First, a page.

Transgender men and women are more and more visible in American society, with trans people now occasionally appearing as popular television characters and activists working to defend their human rights and to combat endemic anti-trans violence. But even as this long-reviled minority is increasingly in the news, many Americans are confused by exactly what being “transgender” means.
People who are transgender are individuals who feel that the sex they were assigned at birth, and/or their genitalia or physical attributes, does not match their innate gender identity, or who they believe they are inside. According to a guide prepared by several leading LGBT advocacy groups, Understanding Issues Facing Transgender Americans, “gender identity” is a person’s “deeply-felt inner sense of being male, female, or something other or in-between.” Gender expression,” on the other hand, is “a person’s characteristics and behaviors such as appearance, dress, mannerisms and speech patterns that can be described as masculine or feminine.”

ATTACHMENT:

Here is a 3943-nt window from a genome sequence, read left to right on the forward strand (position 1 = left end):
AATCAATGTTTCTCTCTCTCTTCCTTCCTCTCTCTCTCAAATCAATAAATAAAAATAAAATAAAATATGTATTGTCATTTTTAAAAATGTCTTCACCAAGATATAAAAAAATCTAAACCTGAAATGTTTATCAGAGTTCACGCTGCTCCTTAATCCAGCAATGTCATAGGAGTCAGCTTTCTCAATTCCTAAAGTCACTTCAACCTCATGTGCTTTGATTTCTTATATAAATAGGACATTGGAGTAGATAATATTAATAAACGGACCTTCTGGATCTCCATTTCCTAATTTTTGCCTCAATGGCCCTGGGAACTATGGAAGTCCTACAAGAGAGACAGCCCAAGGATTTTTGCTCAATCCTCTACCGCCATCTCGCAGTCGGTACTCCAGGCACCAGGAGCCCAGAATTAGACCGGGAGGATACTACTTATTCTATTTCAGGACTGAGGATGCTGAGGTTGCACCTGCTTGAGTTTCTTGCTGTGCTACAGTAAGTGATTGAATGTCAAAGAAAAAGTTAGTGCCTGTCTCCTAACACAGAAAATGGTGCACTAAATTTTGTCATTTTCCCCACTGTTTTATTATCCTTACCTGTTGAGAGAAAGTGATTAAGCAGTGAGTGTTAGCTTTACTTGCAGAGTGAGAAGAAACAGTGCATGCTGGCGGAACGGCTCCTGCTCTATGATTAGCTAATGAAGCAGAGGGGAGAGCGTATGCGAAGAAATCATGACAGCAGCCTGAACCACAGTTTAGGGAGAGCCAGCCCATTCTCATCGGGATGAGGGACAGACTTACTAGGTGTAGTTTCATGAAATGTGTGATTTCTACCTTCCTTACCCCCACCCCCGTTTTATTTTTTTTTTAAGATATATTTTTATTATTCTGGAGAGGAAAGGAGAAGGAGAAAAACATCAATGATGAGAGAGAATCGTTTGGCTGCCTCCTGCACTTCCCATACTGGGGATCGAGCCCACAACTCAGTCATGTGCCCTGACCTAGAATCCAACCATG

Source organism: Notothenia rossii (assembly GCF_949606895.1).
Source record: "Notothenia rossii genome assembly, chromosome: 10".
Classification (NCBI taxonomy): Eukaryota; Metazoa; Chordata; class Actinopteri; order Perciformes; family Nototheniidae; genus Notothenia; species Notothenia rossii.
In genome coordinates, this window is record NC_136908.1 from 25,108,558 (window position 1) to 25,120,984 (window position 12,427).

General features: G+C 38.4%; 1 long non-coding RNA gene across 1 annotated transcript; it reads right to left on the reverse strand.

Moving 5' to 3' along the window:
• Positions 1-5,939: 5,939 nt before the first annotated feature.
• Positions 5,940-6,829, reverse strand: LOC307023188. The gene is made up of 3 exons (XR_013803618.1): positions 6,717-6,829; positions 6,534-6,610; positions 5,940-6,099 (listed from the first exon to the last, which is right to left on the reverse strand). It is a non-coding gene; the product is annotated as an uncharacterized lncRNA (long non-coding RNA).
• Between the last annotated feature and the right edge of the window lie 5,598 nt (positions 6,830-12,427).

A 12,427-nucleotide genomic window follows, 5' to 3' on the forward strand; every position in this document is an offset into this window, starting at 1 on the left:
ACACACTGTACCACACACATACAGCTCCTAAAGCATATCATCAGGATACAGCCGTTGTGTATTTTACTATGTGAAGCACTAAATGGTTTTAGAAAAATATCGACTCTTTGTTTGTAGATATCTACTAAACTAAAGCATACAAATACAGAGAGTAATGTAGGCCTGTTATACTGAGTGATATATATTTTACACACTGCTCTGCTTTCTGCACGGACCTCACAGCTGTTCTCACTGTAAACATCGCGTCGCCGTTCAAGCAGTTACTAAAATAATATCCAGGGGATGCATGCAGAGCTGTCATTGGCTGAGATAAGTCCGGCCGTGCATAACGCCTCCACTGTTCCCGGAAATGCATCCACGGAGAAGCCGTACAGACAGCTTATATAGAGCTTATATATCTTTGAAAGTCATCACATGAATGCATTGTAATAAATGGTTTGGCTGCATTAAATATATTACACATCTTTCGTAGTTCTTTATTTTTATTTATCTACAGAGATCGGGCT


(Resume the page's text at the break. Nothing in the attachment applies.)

People who are transgender may take any number of steps to make their gender identity and gender expression match; they may live in the community and use names and gender pronouns that reflect their identified gender; they may express their gender and dress in a manner that aligns with their gender identity; they may take hormones that stimulate male or female physical attributes; and, in some but not all cases, they may undergo gender reassignment surgery. Gender identity and expression are independent of sexual orientation. Transgender people, whether they have a male or female gender identity, may identify as heterosexual, gay, lesbian, bisexual or something else.